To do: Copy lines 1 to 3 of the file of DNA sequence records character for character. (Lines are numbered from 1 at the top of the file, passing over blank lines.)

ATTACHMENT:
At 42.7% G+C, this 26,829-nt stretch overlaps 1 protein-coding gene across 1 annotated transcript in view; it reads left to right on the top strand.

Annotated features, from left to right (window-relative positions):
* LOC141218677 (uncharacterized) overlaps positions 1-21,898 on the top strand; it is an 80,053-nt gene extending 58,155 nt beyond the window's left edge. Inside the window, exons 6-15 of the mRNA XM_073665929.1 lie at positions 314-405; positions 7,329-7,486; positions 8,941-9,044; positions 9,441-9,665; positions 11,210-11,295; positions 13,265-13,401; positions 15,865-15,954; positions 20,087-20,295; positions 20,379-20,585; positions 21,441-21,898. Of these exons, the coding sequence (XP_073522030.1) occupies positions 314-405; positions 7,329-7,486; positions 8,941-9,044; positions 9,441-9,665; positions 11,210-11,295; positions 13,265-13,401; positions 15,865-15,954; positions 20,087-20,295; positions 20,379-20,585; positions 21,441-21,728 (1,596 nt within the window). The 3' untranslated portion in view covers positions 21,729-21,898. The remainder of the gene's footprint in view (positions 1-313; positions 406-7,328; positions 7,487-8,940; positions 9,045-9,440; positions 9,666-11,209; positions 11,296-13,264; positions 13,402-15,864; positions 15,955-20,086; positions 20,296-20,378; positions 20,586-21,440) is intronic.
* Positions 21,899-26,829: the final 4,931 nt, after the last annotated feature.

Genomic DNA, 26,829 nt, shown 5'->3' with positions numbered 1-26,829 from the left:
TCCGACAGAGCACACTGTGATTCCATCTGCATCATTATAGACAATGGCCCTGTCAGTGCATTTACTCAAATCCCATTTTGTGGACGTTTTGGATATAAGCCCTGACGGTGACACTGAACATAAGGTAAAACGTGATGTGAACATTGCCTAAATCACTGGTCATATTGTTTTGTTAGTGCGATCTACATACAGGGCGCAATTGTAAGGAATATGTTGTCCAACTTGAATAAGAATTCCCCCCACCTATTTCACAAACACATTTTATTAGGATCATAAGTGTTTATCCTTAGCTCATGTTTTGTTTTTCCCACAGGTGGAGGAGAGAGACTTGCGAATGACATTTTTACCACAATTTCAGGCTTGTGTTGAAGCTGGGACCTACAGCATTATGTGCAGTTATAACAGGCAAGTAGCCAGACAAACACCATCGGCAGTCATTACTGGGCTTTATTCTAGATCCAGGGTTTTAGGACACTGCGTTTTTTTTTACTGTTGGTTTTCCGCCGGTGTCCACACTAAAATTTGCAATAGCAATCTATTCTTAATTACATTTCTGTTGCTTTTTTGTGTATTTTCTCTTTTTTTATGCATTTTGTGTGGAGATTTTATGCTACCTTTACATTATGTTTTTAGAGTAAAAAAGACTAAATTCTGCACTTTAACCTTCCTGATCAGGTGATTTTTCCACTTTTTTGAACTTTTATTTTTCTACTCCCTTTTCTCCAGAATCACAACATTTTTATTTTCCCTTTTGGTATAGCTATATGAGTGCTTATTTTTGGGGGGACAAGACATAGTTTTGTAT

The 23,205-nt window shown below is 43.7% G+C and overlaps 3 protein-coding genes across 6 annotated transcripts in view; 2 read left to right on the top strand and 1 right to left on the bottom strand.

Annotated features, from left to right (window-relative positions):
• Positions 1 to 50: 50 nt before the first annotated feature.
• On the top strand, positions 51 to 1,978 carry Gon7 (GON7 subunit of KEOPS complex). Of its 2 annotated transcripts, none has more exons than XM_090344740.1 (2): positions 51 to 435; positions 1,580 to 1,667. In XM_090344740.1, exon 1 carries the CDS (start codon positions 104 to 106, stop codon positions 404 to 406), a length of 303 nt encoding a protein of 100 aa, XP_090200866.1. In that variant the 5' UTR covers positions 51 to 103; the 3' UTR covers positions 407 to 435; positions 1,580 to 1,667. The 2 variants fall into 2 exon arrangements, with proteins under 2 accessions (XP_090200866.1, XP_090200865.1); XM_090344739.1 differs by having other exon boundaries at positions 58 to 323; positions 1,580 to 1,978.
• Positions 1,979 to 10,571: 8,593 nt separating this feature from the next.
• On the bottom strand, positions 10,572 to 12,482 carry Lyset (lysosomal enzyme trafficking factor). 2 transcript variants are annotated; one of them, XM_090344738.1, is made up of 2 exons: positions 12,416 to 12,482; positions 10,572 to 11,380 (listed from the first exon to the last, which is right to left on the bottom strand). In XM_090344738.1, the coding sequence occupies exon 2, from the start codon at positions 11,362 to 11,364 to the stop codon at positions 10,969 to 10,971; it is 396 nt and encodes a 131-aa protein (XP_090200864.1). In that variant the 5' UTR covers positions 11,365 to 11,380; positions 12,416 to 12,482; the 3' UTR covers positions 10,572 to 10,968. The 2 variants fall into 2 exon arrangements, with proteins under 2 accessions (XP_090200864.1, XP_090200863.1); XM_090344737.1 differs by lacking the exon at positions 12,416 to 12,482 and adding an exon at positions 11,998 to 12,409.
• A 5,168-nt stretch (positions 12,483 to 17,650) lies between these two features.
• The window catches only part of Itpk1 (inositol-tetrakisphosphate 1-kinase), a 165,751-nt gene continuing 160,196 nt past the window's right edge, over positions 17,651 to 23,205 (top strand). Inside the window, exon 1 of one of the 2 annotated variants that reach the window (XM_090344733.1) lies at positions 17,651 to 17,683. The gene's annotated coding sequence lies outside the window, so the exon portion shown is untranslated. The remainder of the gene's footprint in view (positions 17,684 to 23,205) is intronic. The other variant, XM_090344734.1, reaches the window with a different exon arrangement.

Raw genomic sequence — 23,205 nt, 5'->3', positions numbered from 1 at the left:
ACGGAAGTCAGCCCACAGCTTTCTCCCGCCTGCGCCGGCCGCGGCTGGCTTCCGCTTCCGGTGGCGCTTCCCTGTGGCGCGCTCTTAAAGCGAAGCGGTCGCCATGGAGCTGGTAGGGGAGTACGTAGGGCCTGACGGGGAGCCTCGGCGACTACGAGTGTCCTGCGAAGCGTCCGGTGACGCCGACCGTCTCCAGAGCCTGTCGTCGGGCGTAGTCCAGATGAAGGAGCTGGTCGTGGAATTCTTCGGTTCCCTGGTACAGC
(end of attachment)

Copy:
At 42.7% G+C, this 26,829-nt stretch overlaps 1 protein-coding gene across 1 annotated transcript in view; it reads left to right on the top strand.

Annotated features, from left to right (window-relative positions):
* LOC141218677 (uncharacterized) overlaps positions 1-21,898 on the top strand; it is an 80,053-nt gene extending 58,155 nt beyond the window's left edge. Inside the window, exons 6-15 of the mRNA XM_073665929.1 lie at positions 314-405; positions 7,329-7,486; positions 8,941-9,044; positions 9,441-9,665; positions 11,210-11,295; positions 13,265-13,401; positions 15,865-15,954; positions 20,087-20,295; positions 20,379-20,585; positions 21,441-21,898. Of these exons, the coding sequence (XP_073522030.1) occupies positions 314-405; positions 7,329-7,486; positions 8,941-9,044; positions 9,441-9,665; positions 11,210-11,295; positions 13,265-13,401; positions 15,865-15,954; positions 20,087-20,295; positions 20,379-20,585; positions 21,441-21,728 (1,596 nt within the window). The 3' untranslated portion in view covers positions 21,729-21,898. The remainder of the gene's footprint in view (positions 1-313; positions 406-7,328; positions 7,487-8,940; positions 9,045-9,440; positions 9,666-11,209; positions 11,296-13,264; positions 13,402-15,864; positions 15,955-20,086; positions 20,296-20,378; positions 20,586-21,440) is intronic.